The Securitisation of Misogynistic Violence in Australia

Why are incels increasingly becoming a security threat to Australia? Tomkinson, Harper and Attwell explore how securitisation of incels has not only emerged from media and public discourse but also actively creates them. The authors define the crimes committed by incels as acts of violent extremism which in turn have produced successful policy responses in Australia. This raises the question of inadequate securitisation efforts and how the concept can be problematic. It is argued that the best policy response is to antagonise the incels before further radicalisation can occur. It reinforces the political will to tackle the threat and can be prevented if states allocate more resources to the effort by securitising misogynistic violence. The study concludes that government policy should respond to incels in the same manner in which other acts of violent extremism are dealt with.

Australian Journal of Political Science, February 2020

China’s Approach to the Global Commons

The global commons are those areas in the world, which are universally accessible as they do not fall under the sovereignty or jurisdiction of any country. Predictably, the lack of authority leads to states vying for and approaching such areas, in accordance to their national interests. China’s expanding global influence and international activism can have an increasing impact on the global economy, environment and international security. They have actively been pursuing strategic policies in the high seas and outer space regimes, demonstrating an uncommon approach to the global commons. In examination of official statements and expert positions of China, Carla Freeman finds that their approach towards global issues, whether legal revisionism, fundamental support or assertive actions, is dependent on Beijing’s assessment of how it relates to its national interests and goals.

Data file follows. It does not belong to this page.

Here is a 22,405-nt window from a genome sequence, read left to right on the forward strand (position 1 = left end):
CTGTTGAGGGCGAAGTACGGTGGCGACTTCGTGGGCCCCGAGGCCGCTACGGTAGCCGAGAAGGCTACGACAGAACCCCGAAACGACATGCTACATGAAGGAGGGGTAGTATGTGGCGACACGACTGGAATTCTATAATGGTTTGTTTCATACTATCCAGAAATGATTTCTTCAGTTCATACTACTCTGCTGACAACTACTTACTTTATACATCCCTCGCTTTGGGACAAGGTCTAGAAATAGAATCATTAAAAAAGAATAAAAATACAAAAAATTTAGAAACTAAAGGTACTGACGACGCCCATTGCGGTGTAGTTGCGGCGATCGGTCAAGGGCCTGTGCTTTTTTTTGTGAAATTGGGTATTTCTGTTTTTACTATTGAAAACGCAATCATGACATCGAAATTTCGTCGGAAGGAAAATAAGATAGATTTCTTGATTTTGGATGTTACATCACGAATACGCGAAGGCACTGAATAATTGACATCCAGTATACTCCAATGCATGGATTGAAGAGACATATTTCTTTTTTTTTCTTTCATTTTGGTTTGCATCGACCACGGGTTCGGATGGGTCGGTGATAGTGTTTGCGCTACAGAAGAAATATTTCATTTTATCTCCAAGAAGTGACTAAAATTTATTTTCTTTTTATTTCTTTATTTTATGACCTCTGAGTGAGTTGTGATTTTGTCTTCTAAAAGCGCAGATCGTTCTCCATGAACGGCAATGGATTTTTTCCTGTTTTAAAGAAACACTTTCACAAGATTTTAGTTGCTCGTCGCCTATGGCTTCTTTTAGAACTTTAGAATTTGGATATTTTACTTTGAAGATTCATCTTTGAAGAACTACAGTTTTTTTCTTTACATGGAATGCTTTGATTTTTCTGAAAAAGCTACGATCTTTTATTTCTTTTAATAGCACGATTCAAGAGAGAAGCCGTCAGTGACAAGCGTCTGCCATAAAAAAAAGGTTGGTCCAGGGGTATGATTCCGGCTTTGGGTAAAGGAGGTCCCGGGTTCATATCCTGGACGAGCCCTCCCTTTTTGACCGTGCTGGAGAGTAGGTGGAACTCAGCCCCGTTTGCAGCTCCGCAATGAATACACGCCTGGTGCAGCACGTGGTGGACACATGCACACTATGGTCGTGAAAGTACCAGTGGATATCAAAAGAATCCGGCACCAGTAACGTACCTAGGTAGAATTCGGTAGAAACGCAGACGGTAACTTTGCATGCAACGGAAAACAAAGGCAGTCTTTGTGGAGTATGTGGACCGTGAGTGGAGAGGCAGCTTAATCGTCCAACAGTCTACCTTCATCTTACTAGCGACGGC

The China Quarterly, March 2020

White Privilege in South Africa

Earlier this year, South Africa experienced a string of protests by students, displaying anti-white sentiments. What garnered national attention was the ‘fuck white people’ slogans that appeared on t-shirts and walls. Swartz and Nyamnjoe study the extent to which these opinions are shared, by whom and what should be done to the propagators. In assessment of the South African Social Attitudes Survey, it was found that 26% of respondents expressed the social cohesion argument, simply stating that propagators of this slogan should be informed that they are hampering efforts towards peaceful coexistence between different race groups. While 39% believed this slogan must be refrained, only 2% expressed praise for drawing attention to white privilege in South Africa. The authors concluded that the ‘fuck white people’ phenomenon can be defined as a case of productive provocation. Although it is a sensitive matter, it managed to garner attention from citizens and stimulated engagement

with the realities of white privilege and oppression. Simultaneously, it raised crucial questions and criticism, about protest language and how moral productivity is provoked.

Politikon, January 2020

The Place of Minorities in Indonesia